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Control Over Patch Encounters Changes Foraging Behaviour

33 Pages Posted: 20 Jan 2021 Publication Status: Published

See all articles by Sam Hall-McMaster

Sam Hall-McMaster

Max Planck Institute for Human Development

Peter Dayan

Max Planck Institute for Biological Cybernetics

Nicolas W. Schuck

Max Planck Institute for Human Development

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Abstract

Foraging is a common decision problem in natural environments. When new exploitable sites are always available, a simple optimal strategy is to leave a current site when its return falls below a single average reward rate. Here, we examined foraging in a more structured environment, with a limited number of sites that replenished at different rates and had to be revisited. When participants could choose sites, they visited fast-replenishing sites more often, left sites at higher levels of reward, and achieved a higher net reward rate. Decisions to exploit-or-leave a site were best explained with a computational model estimating separate reward rates for each site. This suggests option-specific information can be used to construct a threshold for patch leaving in some foraging settings, rather than a single average reward rate.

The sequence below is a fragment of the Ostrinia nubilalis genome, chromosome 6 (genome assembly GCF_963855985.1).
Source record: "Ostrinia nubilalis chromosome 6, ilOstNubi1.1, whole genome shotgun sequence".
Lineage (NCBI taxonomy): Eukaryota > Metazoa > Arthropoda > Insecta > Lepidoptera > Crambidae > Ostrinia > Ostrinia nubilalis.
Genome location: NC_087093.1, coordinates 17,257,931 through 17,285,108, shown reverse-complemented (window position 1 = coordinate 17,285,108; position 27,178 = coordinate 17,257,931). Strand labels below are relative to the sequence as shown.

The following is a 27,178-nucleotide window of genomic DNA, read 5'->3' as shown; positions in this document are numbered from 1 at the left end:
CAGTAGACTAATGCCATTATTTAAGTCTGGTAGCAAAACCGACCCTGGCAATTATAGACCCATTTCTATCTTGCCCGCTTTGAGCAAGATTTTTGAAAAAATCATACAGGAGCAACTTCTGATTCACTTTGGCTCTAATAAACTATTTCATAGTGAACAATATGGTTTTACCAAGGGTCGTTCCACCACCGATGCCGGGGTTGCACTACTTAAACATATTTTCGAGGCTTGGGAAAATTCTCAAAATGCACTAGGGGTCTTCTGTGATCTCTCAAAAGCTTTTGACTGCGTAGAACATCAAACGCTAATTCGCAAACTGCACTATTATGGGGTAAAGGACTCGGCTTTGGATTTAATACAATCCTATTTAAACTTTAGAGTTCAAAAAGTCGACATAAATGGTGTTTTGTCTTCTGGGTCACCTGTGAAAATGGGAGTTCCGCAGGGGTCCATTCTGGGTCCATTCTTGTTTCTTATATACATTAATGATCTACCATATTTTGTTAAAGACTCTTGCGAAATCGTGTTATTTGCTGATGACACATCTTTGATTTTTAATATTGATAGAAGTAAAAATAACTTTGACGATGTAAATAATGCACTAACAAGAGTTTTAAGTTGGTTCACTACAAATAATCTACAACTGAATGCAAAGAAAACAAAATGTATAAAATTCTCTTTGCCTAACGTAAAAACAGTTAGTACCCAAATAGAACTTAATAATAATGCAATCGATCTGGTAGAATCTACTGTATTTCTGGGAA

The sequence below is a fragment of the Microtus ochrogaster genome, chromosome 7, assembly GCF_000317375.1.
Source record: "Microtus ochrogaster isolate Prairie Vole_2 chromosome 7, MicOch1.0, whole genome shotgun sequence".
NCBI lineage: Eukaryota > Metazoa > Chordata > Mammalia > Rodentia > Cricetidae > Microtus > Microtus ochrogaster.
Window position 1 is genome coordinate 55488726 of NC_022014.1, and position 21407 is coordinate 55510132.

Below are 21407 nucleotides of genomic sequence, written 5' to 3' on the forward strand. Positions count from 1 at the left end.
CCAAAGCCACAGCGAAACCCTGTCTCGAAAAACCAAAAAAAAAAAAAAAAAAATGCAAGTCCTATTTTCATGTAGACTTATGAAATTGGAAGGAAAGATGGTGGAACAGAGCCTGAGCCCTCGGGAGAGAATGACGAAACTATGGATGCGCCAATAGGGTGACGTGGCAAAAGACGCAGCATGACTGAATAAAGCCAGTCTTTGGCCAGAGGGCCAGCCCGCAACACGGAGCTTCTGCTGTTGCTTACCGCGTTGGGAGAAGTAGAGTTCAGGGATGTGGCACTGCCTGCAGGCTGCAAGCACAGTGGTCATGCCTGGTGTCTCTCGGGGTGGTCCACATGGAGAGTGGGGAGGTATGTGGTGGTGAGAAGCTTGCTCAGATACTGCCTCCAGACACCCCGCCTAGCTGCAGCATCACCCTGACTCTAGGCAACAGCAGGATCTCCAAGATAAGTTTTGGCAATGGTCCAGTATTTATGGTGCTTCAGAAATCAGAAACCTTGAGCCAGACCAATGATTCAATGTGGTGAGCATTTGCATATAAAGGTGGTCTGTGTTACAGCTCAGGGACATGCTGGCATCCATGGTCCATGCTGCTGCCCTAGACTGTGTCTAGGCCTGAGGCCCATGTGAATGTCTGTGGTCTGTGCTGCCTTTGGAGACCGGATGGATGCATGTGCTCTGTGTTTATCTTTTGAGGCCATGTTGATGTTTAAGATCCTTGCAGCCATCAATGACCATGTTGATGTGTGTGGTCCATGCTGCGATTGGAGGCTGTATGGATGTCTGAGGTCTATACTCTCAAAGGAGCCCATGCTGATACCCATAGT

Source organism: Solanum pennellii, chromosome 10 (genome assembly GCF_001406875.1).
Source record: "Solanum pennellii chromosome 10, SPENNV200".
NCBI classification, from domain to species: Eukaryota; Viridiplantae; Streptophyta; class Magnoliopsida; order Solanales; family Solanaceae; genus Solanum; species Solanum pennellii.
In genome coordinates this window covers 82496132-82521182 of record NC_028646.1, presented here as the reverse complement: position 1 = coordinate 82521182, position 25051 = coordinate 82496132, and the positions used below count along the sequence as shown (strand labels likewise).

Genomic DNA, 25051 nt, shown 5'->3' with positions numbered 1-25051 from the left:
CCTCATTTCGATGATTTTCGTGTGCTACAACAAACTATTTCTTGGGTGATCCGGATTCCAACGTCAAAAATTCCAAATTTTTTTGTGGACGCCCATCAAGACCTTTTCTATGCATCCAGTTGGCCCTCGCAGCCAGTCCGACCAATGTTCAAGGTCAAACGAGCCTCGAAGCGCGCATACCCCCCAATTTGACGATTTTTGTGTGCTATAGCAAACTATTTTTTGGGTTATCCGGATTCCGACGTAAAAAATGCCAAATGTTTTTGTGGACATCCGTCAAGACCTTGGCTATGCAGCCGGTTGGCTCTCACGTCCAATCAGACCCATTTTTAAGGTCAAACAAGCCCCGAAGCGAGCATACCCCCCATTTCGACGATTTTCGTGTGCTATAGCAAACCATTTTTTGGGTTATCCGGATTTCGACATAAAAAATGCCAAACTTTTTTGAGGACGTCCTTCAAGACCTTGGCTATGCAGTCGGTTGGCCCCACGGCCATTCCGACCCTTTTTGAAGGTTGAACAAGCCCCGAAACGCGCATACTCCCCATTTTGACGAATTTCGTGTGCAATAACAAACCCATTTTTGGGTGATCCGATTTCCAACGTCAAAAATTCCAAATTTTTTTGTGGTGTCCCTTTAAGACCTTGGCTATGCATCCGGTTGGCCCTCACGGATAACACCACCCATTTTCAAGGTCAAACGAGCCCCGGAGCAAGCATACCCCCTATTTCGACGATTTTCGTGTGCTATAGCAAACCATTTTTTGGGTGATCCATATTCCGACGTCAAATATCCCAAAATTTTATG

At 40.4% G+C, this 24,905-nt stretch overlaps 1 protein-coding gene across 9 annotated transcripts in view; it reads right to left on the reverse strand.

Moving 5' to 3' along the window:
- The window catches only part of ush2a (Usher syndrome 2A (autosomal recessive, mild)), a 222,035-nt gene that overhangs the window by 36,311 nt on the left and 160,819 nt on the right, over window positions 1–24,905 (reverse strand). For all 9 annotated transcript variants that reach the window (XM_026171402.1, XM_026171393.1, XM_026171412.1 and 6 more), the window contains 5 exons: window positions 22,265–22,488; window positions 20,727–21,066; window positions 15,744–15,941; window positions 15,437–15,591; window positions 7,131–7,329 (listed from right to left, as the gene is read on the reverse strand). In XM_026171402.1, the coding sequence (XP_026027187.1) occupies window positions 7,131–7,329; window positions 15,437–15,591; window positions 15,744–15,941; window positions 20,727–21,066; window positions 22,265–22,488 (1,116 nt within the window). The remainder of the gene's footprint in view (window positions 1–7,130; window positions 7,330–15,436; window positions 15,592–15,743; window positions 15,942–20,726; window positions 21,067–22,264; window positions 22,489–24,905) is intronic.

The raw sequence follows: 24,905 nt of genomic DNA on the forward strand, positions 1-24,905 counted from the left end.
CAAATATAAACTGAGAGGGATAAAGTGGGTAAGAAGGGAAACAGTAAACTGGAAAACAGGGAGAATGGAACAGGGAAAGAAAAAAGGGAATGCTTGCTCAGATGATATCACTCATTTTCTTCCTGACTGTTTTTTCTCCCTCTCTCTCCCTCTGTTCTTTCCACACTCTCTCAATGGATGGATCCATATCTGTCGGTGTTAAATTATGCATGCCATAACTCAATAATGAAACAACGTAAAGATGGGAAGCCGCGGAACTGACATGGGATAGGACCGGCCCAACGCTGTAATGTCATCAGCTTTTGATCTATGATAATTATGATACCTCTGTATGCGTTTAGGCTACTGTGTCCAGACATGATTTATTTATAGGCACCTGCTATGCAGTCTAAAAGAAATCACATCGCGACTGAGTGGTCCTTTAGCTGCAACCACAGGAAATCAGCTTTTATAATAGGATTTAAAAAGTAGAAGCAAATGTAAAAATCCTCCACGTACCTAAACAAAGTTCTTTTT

Suggested Citation

Hall-McMaster, Sam and Dayan, Peter and Schuck, Nicolas W., Control Over Patch Encounters Changes Foraging Behaviour. Available at SSRN: https://ssrn.com/abstract=3770102 or http://dx.doi.org/10.2139/ssrn.3770102
This version of the paper has not been formally peer reviewed.

Sam Hall-McMaster (Contact Author)

Max Planck Institute for Human Development ( email )

Lentzeallee 94
D-14195 Berlin, 14195
Germany

Peter Dayan

Max Planck Institute for Biological Cybernetics

Tübingen
Germany

Nicolas W. Schuck

Max Planck Institute for Human Development ( email )

Lentzeallee 94
D-14195 Berlin, 14195
Germany

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